Coronavirus, like cold and flu viruses, will perhaps remain prevalent in societies around the world, even with the available vaccinations and drug treatments. Despite the existing high-tech tools for tracking and preventing the spread of COVID-19, what unique features of contact-tracing tools should be enhanced to help restrain or eliminate this deadly virus? Gupta et al. examine the impacts of the Aarogya Setu (AS) COVID-19 tracking tool in India, and recommend effective algorithms, policies, and features for innovative virus detection and prevention tools.
The mobile AS COVID-19 tracking application uses the data produced by Bluetooth and the global positioning system (GPS) to provide: (a) information and self-appraisal of the likelihood of becoming infected with COVID-19; (b) current local and nationwide COVID-19 statistics; and (c) an electronic emergency mobility pass for people in India. The authors discuss the unique features and pitfalls of AS. Indeed, like any other coronavirus tracking tool, AS is prone to recommending quarantine for healthy people and failing to detect people with the virus, possibly due to inaccuracies in the communication protocols of different smartphones.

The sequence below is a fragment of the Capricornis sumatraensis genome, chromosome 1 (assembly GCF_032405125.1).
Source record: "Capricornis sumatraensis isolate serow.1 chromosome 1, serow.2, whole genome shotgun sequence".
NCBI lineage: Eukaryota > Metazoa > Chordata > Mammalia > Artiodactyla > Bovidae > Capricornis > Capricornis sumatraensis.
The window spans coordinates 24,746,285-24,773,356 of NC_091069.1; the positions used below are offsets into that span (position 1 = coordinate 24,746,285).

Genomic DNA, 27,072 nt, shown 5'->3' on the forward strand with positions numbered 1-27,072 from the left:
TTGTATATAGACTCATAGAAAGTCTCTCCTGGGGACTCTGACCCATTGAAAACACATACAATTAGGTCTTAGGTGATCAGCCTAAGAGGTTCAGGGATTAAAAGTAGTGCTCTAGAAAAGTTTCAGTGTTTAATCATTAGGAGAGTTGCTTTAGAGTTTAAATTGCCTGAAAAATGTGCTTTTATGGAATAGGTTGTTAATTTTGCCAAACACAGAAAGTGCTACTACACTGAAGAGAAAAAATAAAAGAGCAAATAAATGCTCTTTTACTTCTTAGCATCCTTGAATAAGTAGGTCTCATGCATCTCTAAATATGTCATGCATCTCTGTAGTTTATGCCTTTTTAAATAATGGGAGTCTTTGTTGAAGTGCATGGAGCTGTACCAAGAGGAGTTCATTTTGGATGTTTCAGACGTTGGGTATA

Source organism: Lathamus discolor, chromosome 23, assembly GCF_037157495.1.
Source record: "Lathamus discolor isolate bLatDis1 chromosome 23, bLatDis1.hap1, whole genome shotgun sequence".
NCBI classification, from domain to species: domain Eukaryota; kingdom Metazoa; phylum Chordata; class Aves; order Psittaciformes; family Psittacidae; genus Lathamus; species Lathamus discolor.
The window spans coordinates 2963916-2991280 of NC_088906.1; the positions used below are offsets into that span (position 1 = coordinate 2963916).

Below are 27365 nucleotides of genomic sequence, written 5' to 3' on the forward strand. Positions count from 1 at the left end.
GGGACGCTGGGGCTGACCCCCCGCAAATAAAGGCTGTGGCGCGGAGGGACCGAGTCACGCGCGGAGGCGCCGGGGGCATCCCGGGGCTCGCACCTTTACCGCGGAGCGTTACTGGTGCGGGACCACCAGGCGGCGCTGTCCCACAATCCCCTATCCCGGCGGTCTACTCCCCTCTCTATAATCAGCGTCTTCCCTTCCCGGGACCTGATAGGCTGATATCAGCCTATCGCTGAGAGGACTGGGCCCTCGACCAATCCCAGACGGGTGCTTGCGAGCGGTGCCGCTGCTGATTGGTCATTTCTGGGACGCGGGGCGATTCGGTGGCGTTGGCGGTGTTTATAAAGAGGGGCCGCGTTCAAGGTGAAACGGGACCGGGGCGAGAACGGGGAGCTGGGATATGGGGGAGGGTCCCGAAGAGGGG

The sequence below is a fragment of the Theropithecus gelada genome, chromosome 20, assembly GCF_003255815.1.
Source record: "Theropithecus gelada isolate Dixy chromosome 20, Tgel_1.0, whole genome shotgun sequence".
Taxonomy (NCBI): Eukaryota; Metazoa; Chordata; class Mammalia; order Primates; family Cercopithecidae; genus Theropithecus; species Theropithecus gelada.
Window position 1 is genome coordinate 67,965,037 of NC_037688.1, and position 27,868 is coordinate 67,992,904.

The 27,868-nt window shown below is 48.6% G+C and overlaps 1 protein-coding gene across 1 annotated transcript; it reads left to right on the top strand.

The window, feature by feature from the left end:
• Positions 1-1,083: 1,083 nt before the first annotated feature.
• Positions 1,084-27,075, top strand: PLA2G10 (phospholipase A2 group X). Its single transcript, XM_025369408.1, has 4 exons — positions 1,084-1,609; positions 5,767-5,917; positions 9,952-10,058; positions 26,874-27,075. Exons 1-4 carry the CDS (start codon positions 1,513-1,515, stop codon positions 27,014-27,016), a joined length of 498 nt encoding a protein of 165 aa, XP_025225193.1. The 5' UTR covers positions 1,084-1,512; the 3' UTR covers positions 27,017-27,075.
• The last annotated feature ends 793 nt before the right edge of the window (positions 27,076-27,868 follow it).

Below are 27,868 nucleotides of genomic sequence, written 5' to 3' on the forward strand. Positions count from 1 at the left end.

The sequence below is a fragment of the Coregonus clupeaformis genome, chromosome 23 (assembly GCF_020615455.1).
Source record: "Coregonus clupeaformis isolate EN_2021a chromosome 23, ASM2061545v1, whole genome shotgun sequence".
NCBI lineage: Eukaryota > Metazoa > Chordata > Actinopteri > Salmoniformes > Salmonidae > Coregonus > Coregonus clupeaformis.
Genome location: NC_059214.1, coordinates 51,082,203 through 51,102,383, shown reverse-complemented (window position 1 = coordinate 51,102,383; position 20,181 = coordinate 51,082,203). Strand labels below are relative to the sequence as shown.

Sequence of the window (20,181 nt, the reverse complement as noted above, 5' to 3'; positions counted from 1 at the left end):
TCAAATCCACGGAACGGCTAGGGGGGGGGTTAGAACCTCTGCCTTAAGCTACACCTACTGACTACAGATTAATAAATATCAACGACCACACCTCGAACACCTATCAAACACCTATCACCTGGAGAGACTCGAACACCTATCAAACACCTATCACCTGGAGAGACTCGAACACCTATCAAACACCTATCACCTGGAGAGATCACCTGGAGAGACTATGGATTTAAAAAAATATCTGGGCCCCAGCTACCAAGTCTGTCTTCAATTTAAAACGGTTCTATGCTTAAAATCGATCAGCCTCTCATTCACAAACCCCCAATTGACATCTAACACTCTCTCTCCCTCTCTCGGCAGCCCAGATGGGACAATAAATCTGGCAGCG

The authors clearly present the requirements for assessing the capabilities of alternative coronavirus tracing tools used in countries around the world: the ability to delete data within a realistic timeframe, the ability to protect data from intruders, openness of the implicit components of the tool, limitations on usage of the assembled data, and the nature of the inherent technology. Devoid of any experiment with a tracking tool, the authors discuss how artificial intelligence (AI) algorithms might be useful in creating ultramodern contact-tracing tools. Even though the analytical data of AS is missing, I recommend this enlightening paper for mobile app developers and data and computer scientists, especially those who can recommend effective strategies for engineering future virus tracking tools.